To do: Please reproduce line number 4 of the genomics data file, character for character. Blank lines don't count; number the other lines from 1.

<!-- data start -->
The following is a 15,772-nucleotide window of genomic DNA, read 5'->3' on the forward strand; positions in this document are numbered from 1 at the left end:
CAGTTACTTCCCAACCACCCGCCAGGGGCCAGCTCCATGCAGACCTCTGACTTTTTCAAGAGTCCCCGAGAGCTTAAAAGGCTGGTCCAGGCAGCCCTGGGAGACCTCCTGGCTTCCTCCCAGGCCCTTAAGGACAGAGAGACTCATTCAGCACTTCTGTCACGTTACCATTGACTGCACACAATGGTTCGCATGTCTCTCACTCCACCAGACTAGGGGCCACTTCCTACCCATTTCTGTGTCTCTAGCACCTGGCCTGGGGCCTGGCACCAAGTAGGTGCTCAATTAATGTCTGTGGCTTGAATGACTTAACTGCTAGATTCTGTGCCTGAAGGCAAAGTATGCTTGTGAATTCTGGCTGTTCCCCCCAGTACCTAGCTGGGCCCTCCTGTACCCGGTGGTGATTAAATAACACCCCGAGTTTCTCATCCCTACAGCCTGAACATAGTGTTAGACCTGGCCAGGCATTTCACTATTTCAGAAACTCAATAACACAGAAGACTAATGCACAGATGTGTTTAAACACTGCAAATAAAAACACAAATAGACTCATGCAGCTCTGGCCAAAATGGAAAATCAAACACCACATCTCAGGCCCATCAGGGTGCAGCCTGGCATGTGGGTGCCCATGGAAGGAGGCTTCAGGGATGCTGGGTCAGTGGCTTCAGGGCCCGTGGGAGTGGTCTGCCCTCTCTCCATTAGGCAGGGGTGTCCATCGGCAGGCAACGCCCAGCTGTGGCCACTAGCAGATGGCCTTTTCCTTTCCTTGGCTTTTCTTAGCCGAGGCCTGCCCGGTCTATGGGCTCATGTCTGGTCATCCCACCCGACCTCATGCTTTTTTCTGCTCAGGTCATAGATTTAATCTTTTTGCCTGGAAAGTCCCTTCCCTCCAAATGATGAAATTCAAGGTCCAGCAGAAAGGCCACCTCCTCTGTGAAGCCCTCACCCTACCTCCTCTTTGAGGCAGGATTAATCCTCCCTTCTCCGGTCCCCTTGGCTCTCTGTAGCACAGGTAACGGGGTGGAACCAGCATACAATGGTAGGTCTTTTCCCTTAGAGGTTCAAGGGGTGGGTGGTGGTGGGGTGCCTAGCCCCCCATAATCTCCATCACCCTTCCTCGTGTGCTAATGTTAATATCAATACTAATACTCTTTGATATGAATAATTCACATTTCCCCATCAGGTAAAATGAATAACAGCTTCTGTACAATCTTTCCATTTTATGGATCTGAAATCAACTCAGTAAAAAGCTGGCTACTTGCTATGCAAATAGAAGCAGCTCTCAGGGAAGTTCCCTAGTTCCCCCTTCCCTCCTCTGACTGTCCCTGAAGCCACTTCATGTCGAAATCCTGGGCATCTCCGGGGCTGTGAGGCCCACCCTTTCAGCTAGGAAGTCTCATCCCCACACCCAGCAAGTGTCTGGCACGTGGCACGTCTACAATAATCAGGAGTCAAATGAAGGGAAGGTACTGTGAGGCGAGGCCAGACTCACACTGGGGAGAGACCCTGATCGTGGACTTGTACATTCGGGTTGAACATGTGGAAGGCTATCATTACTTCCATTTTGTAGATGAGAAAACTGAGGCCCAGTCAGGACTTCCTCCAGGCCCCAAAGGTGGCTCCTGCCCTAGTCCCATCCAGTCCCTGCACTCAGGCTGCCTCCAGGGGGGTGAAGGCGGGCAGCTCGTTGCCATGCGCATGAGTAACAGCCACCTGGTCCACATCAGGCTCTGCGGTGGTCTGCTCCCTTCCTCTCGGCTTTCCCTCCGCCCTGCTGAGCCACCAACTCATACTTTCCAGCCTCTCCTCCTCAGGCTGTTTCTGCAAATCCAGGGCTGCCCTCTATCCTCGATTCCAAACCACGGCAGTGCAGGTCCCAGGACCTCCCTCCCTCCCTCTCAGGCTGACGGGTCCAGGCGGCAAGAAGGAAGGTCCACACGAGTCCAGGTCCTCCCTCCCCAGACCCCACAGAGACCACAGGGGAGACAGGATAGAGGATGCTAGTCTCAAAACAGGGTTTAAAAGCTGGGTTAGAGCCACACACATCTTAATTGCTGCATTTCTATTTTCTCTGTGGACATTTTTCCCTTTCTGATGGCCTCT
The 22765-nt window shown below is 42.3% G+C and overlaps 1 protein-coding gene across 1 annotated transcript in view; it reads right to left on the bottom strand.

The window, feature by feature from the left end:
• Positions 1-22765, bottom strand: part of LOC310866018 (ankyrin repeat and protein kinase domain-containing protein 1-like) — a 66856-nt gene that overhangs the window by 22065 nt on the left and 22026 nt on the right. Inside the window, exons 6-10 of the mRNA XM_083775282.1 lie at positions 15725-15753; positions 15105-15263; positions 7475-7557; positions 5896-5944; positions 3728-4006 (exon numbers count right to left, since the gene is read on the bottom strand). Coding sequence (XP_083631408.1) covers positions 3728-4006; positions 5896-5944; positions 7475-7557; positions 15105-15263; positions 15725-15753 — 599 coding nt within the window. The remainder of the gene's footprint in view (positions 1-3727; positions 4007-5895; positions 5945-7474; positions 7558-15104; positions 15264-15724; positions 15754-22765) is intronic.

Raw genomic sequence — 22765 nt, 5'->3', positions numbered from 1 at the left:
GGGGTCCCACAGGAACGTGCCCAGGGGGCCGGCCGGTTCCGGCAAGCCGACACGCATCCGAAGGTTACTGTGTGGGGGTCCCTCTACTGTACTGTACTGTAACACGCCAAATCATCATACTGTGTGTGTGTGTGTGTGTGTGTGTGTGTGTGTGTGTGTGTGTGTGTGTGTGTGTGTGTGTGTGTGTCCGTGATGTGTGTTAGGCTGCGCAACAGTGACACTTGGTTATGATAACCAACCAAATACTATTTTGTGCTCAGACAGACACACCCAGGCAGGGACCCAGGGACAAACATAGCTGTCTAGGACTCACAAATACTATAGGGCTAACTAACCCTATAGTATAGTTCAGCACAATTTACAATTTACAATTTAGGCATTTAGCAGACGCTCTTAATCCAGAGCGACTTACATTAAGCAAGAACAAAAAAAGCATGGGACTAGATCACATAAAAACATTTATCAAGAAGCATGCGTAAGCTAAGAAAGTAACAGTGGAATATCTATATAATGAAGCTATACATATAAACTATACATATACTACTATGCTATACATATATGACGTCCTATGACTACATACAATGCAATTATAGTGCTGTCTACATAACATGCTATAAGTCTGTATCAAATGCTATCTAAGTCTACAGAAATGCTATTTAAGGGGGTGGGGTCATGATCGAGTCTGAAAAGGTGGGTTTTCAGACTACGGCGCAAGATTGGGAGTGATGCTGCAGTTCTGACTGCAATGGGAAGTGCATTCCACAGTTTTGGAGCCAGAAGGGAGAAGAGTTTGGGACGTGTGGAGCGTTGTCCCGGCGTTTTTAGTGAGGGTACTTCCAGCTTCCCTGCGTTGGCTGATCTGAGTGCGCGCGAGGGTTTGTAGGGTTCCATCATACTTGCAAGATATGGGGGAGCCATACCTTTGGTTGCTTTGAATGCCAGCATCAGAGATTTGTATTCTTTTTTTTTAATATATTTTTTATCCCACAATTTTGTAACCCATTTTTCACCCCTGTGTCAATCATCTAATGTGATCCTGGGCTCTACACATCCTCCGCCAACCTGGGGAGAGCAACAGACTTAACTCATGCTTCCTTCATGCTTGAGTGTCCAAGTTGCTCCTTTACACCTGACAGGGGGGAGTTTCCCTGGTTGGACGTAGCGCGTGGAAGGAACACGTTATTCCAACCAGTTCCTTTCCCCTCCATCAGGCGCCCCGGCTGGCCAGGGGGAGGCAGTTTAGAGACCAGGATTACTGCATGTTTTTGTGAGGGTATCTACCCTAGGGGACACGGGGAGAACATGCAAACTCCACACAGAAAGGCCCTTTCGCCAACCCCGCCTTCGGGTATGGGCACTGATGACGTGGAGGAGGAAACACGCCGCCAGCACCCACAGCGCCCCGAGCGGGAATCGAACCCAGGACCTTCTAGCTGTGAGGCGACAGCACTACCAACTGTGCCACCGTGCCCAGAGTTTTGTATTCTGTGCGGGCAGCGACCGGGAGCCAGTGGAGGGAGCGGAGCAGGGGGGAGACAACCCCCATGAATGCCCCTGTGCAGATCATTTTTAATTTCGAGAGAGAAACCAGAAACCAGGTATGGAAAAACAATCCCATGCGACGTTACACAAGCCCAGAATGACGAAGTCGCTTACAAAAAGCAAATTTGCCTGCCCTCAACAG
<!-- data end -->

The window, feature by feature from the left end: